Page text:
Old-World Works of Art

Evansville native Jesse Sumrall stumbled upon his passion for creating intricate Styrofoam dioramas for tabletop gaming and décor completely by accident. Sumrall, who works full-time as an inventory control analyst, searched many years for “his thing” and tried his hand at other activities such as podcasting and woodworking, before harkening back to a craft he remembers doing in his youth.

“I was looking through art on the internet and just saw a line drawing of a broken castle tower,” he says. “I happened to see a suggestion below of a little model house and it brought up memories of when I used to build dioramas for elementary school assignments. Seeing miniature houses and dioramas made me remember how much I loved doing that in school.”

Though he has no art background, Sumrall dove headfirst into the niche art, realizing he could achieve his artistic desires by constructing detailed, old-world dioramas for roleplaying and tabletop games like Dungeons and Dragons.

The generally inexpensive artform crafts models out of XPS foam, which is mostly used as insulation in homes. With just a pencil, ruler, knife, and some paint, Sumrall creates any idea that comes to his mind, from medieval churches to mossy dungeons.
Recently, Sumrall has sought to add more elaborate detail to the dioramas through various upcycled materials, using everything from empty toilet paper rolls to plastic straws and mesh netting to hold bulbs of garlic.

“It’s kind of a curse I have now,” he says. “Everything I look at, I’m trying to break apart in my head and see how I could use it.”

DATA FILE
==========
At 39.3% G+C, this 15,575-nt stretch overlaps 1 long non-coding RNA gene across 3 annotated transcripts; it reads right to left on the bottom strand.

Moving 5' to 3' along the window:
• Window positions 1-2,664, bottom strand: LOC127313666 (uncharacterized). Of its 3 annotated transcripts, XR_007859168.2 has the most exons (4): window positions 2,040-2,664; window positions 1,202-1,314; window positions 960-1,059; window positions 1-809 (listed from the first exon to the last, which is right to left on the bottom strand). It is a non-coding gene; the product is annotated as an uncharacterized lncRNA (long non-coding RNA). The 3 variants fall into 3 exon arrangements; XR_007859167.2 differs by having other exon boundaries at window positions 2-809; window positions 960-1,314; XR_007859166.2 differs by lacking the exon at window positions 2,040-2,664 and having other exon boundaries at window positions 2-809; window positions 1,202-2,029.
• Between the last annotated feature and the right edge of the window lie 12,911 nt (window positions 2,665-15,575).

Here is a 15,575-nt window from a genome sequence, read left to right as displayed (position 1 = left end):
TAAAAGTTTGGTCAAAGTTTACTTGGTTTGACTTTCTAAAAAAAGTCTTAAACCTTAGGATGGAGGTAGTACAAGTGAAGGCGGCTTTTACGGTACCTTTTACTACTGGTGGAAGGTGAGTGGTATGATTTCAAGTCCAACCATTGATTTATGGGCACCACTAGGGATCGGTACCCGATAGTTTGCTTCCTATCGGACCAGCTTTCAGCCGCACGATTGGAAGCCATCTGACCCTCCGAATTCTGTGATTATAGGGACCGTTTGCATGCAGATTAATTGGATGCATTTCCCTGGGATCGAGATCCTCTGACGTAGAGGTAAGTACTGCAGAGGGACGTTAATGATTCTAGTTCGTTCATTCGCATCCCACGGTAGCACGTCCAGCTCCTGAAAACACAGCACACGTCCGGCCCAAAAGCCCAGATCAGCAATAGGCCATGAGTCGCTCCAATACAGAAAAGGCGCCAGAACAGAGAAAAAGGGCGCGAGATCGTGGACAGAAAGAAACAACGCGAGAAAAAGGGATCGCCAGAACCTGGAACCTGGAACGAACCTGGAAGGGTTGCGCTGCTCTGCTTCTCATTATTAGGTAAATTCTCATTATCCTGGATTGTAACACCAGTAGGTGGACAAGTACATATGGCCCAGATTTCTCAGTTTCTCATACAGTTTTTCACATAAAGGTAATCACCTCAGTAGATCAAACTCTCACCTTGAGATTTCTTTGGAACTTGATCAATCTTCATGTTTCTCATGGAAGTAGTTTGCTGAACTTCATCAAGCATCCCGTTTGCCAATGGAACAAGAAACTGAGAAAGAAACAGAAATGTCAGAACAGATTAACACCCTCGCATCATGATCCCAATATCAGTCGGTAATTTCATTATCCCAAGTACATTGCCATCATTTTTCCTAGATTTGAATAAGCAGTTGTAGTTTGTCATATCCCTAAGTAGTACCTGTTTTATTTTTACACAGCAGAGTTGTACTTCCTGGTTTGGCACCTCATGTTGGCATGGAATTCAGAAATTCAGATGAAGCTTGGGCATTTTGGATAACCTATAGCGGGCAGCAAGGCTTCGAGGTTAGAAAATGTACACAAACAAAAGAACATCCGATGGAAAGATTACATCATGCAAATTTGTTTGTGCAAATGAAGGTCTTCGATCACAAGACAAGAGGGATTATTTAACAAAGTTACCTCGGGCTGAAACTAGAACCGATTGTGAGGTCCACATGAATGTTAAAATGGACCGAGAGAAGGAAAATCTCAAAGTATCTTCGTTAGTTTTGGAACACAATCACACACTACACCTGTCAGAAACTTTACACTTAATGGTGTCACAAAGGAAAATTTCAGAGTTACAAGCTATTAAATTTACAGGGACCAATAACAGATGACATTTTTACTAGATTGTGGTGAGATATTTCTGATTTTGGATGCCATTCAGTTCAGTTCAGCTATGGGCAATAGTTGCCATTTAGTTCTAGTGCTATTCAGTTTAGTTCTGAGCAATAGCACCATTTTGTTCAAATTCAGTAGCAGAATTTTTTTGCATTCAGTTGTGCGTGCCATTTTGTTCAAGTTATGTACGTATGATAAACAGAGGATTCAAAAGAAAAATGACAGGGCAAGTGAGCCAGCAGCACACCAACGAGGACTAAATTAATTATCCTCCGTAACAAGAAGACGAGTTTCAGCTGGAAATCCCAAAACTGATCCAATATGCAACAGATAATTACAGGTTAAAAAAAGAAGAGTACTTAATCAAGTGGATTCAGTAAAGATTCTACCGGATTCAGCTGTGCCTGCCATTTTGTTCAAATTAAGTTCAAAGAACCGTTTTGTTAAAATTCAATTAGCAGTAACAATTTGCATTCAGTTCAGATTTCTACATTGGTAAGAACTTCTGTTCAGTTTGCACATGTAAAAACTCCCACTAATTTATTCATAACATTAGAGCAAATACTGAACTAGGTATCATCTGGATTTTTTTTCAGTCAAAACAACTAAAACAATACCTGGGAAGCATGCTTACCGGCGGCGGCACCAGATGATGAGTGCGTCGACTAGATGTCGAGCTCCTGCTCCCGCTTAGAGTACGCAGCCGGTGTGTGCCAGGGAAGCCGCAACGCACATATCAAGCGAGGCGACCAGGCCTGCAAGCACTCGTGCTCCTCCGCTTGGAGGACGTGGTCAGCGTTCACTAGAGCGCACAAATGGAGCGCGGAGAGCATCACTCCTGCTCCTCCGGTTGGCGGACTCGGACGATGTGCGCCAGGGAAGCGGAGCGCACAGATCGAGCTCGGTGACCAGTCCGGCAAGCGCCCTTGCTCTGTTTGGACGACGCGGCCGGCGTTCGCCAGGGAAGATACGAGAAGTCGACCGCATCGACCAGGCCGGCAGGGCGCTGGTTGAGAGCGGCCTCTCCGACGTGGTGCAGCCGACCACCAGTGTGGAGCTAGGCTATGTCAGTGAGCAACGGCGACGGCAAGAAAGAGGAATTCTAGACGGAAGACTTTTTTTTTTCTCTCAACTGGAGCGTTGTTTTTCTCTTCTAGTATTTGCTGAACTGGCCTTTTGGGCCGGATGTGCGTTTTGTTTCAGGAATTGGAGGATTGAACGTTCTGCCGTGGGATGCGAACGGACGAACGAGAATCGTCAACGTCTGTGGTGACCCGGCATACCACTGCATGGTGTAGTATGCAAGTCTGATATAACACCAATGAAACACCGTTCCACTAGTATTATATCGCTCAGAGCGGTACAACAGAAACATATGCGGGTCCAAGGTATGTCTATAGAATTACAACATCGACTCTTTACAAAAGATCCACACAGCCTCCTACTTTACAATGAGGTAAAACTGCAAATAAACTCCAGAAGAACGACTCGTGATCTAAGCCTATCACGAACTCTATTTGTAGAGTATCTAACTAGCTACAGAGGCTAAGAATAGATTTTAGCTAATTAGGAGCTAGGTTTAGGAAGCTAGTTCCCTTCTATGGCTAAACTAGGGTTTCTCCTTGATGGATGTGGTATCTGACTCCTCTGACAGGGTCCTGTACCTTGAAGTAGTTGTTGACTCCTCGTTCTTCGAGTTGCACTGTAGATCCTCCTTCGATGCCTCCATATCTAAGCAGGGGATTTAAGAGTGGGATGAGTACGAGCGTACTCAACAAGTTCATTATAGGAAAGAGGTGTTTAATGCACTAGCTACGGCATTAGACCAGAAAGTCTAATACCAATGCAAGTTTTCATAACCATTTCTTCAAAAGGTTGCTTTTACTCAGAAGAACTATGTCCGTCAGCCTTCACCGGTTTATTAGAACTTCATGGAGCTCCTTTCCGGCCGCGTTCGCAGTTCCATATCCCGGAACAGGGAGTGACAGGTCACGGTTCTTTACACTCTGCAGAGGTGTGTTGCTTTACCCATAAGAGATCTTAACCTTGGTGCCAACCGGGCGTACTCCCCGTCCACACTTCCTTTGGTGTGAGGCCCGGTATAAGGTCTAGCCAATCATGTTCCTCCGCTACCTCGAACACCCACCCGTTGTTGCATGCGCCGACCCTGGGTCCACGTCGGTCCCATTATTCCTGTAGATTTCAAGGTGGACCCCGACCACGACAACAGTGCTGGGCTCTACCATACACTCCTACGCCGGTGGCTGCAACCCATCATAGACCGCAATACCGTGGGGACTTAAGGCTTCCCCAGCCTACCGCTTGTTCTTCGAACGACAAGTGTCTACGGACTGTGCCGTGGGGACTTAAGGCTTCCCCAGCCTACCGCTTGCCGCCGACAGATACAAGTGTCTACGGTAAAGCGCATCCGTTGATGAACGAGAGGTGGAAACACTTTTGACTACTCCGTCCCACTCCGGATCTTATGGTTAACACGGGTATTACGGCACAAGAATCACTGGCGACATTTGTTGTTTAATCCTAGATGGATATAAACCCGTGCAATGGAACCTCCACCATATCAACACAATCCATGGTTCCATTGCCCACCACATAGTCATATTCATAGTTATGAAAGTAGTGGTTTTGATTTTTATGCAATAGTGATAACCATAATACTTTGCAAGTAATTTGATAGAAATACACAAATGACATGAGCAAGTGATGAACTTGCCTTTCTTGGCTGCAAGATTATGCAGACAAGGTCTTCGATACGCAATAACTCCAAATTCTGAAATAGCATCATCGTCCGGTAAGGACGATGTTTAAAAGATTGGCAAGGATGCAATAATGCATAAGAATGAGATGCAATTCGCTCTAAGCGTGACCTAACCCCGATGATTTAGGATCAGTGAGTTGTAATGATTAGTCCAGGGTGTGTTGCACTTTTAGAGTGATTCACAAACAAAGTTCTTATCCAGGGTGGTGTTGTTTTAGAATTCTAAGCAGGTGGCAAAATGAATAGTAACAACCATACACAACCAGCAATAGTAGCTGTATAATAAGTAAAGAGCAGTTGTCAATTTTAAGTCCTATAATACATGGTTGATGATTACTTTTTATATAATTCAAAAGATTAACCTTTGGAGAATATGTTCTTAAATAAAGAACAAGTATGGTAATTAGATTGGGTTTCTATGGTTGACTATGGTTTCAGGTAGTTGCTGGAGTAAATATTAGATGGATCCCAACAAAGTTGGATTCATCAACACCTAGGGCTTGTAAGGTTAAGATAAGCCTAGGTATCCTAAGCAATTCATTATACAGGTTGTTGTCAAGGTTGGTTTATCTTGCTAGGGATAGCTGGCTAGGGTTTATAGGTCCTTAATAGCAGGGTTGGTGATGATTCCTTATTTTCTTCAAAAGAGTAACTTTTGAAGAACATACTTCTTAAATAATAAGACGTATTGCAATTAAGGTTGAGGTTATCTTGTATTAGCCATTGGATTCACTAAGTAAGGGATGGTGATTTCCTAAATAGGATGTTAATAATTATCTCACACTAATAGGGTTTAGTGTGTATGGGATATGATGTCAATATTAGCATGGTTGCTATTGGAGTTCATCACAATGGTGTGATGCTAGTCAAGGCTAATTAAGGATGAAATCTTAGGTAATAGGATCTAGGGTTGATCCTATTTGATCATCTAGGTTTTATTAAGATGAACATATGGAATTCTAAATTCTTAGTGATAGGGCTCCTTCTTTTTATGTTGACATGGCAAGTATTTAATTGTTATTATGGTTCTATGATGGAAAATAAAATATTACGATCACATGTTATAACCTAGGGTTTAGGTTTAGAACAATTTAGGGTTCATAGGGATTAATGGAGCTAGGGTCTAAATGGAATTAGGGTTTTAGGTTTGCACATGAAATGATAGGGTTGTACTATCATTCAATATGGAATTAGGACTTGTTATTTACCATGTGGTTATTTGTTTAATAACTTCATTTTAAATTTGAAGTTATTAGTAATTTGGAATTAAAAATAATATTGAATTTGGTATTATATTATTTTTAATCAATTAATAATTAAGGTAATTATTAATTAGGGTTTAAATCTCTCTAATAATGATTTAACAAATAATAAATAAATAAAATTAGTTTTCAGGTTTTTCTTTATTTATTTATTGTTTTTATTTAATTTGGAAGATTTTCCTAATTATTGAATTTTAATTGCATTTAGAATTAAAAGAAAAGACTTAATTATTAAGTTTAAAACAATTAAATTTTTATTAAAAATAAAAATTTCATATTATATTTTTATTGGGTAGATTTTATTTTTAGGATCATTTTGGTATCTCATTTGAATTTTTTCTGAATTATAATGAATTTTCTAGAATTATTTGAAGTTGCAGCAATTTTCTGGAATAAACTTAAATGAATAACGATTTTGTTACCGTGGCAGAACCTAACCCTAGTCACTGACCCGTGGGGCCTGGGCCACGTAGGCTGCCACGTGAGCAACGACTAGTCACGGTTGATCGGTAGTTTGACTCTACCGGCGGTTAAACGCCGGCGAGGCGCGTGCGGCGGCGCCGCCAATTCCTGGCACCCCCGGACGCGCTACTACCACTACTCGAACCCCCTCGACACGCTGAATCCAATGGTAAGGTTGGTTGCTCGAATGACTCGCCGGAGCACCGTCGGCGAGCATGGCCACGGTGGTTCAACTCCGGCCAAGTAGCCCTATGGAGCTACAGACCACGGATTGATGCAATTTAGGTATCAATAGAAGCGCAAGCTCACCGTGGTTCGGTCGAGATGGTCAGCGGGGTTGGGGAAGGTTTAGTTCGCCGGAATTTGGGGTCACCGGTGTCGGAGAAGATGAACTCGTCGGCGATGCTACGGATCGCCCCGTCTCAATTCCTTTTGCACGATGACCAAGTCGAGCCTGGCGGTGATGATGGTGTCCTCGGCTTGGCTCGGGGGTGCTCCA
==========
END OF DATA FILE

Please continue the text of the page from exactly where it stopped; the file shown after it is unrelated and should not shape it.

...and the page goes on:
In 2019, Sumrall formed his own part-time proprietorship, Chisel and Foam, to sell his foam models to D&D and other roleplaying gamers as well as anyone who wants them as home decor.

“It occurred to me that this is something that I’m going to do forever and something that I’m going to make a lot of things of,” he says. “I do have limited storage space, so I figured if I could sell one or two things and if it even just pays for itself, I’ll be happy with that.”
Sumrall’s models are available for purchase on his website and at Your Brother’s Bookstore in Downtown Evansville. He says he would like to teach classes on how to construct the dioramas at the bookstore. Videos on how to craft the foam buildings are also available on Chisel and Foam’s YouTube channel.


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Jodi Keen
Jodi Keen
Jodi Keen is the managing editor of Evansville Living and Evansville Business magazines.

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